In 2019, Macron publicly criticized US policy towards Russia in The Economist, calling NATO “brain-dead” for risking direct war with Russia and stating: “When the United States is very harsh with Russia, it is a form of governmental, political, and historical hysteria.”
After three years of rising class conflict and economic crisis since the outbreak of the COVID-19 pandemic, however, Macron has turned 180 degrees and embraced war with Russia, recently pledging to send Kiev French tanks to attack Russia.
Macron’s pension cuts illustrate how French imperialism’s policy of plunder overseas is inseparable from its drive to plunder the working class at home. The slashing of hundeds of billions of euros from pensions is intended not only to free up resources for French military operations overseas, but also to generate massive profits and tax cuts for major French corporations.
Social media reports have confirmed that provisions in Macron’s pension-cutting law explicitly state that the purpose of cutting pensions is to allow the state to slash corporate tax rates. The passage in question declares: “This curbing of spending will allow, without threatening the objective of controlling the budget deficit, to continue the strategy of cutting mandatory taxes launched in the previous term … It will be pursued notably with the suppression over two years of corporate taxes paid on value added, as specified by the 2023 finances law.”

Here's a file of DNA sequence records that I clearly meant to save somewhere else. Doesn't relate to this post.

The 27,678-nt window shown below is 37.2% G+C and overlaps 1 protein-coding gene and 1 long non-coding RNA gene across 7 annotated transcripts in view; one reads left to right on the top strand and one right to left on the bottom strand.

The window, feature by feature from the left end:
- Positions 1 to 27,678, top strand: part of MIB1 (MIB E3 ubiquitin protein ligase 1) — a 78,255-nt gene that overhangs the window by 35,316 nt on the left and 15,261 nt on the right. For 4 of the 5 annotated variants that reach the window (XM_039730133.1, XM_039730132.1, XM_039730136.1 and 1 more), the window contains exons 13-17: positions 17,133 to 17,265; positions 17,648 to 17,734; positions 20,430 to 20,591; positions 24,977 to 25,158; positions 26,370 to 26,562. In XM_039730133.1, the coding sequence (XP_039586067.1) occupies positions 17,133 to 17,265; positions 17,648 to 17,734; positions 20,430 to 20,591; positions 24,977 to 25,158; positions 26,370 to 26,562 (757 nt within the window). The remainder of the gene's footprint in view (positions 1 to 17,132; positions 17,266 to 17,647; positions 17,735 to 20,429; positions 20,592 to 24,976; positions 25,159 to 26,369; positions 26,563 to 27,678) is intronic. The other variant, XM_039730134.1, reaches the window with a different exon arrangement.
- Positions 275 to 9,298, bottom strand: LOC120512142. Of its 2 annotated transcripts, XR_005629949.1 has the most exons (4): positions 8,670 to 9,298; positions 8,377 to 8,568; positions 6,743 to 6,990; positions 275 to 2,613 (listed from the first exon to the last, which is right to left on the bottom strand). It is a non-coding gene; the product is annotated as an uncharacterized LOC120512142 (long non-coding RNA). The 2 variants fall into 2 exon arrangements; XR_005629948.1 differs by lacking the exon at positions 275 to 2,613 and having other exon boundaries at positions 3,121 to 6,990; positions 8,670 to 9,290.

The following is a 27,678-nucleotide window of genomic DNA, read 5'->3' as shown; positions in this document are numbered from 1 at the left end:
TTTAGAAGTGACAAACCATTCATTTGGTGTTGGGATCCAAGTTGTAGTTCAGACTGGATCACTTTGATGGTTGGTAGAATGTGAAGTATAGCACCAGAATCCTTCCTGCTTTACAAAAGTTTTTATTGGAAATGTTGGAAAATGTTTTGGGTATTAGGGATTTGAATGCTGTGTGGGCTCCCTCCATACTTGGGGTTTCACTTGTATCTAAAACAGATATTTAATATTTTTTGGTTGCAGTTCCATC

Workers and youth cannot fight austerity and war by leaving the political initiative in the hands of labor bureaucracies and their pseudo-left political allies, like France’s middle class Pabloite New Anticapitalist Party (NPA). Indeed, the NPA, like the General Confederation of Labor (CGT) bureaucracy, has explicitly endorsed NATO war in Ukraine.
In their lone article on Macron’s military budget, the NPA-linked web site Révolution permanente argued for workers and youth supporting the union bureaucracies while protesting pension cuts. It wrote: “Right after a particularly massive protest against pension cuts, Macron’s new announcement is a provocation against all those who protested. We should avenge this insult by mobilizing in the streets, workplaces and schools, making Macron take back his cuts, and refusing the reactionary military escalation he wants to impose upon us.”
Macron’s military budget shows that stopping the social assault on the working class also requires stopping the escalating campaign of imperialist war that the pension cuts are being used to fund. It does not suffice to “refuse” this escalation. An international mass movement of youth and workers must be built, independent of the pro-war middle class parties and union bureaucracies, against imperialism and war and in a struggle for socialism.